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3,400+ Floridians ask Ron DeSantis to address climate change

In previous statements the Governor-elect has said he is unclear on the cause of climate change (the majority of scientists say it’s from fossil fuels burned by humans), although he sees the effects and wants to address them.
TAILYR IRVINE   |   Times
Ron DeSantis reacts to a high five during the DeSantis rally at the DeSantis and Scott Hillsborough County Campaign Headquarters on November 2, 2018 in Tampa.
TAILYR IRVINE | Times Ron DeSantis reacts to a high five during the DeSantis rally at the DeSantis and Scott Hillsborough County Campaign Headquarters on November 2, 2018 in Tampa.
Published Dec. 11, 2018|Updated Dec. 11, 2018

Despite the fact that Florida is the most vulnerable state in the nation to climate change, Governor-elect Ron DeSantis has shied away from discussing the issue or his plans to address it.

On Tuesday morning, environmental groups delivered DeSantis a petition with more than 3,400 signatures asking him to acknowledge the threat and become "the Governor who saved our state."

"This is a nonpartisan issue that affects all Floridians. The Governor-elect has no choice but to make climate action a top priority. We are running out of time," Florida Conservation Voters Executive Director Aliki Moncrief said in a statement.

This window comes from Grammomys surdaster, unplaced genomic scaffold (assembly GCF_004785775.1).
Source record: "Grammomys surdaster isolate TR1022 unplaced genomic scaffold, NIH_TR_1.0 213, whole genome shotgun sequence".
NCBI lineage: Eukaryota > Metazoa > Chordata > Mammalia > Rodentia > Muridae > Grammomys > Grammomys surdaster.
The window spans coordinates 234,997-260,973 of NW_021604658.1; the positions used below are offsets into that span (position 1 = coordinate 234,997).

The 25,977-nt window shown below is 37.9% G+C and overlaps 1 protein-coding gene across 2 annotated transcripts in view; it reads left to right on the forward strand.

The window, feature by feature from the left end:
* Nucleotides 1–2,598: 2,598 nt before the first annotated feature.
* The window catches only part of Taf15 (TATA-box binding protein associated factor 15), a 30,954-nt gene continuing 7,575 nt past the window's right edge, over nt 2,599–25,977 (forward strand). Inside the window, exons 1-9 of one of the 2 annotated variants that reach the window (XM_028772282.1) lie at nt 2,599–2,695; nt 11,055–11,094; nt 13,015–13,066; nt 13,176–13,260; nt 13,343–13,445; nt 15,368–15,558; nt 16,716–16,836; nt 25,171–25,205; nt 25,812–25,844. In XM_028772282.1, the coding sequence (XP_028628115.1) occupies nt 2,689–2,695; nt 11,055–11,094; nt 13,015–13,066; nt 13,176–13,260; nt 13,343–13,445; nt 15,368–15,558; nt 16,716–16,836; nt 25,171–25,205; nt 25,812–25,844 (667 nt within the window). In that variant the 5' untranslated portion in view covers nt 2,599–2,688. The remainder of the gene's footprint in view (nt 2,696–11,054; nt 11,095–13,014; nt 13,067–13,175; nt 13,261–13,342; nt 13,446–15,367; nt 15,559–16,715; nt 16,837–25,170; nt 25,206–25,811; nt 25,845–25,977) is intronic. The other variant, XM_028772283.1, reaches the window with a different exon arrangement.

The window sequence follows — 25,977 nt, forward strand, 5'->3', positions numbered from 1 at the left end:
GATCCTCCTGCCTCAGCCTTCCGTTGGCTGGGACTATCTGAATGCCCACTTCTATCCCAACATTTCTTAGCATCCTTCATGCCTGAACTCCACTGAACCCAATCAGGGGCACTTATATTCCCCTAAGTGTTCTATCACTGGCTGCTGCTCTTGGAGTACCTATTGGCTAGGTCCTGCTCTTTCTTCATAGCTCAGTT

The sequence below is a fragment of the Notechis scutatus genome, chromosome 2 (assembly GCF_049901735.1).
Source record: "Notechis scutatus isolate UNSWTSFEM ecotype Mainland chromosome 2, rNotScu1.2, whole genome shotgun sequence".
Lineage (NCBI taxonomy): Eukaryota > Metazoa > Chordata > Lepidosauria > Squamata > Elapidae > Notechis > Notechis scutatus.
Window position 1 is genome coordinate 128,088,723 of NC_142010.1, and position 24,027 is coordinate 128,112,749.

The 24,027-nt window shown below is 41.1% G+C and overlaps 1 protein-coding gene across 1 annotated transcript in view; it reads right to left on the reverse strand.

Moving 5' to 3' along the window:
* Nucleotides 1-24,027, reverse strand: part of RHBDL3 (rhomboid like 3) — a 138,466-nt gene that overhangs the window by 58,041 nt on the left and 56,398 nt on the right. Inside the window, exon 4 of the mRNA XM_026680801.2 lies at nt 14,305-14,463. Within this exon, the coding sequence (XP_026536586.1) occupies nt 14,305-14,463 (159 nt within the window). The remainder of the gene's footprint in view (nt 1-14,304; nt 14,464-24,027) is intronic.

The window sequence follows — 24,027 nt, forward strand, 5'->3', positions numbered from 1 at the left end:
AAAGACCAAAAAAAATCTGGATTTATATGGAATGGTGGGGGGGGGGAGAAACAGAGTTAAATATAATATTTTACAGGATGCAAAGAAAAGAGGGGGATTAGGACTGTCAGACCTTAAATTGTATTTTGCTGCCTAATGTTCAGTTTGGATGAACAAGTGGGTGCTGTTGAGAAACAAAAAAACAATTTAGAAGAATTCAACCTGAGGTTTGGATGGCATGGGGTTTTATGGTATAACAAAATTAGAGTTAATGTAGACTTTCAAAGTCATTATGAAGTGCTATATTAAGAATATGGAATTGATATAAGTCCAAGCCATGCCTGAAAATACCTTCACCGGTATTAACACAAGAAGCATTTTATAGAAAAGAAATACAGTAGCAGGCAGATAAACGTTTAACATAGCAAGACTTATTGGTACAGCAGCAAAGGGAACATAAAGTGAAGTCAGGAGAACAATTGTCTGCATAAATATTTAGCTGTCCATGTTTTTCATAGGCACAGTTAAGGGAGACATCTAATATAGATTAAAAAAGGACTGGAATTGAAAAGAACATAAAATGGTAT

DeSantis did not specifically detail his potential plans for climate action, but said in a statement:

"The Governor-elect has always made clear he will take on the issues facing our state head on. That includes fighting for clean water, protecting Florida's coastlines and conserving our natural environment."

In previous press statements the Governor-elect has said he is unclear on the cause of climate change (the majority of scientists say it's from fossil fuels burned by humans), although he sees the effects and wants to address them.

"The sea rise may be because of human activity and the changing climate, maybe it is not, I do not know," he told Miami Herald news partner CBS4. "What I do know is I see the sea rising. I see the increase in flooding in South Florida. I think you would be a fool to not consider that is an issue we need to address."

In the letter, co-signed by Miami's CLEO Institute, Environment Florida and the Sierra Club, petitioners asked DeSantis to help Florida transition to renewable energy, protect the state's waterways, charge polluters and institute a "Florida Future Fund" to pay for resilient infrastructure.

— This story was written by Miami Herald staff writer Alex Harris.

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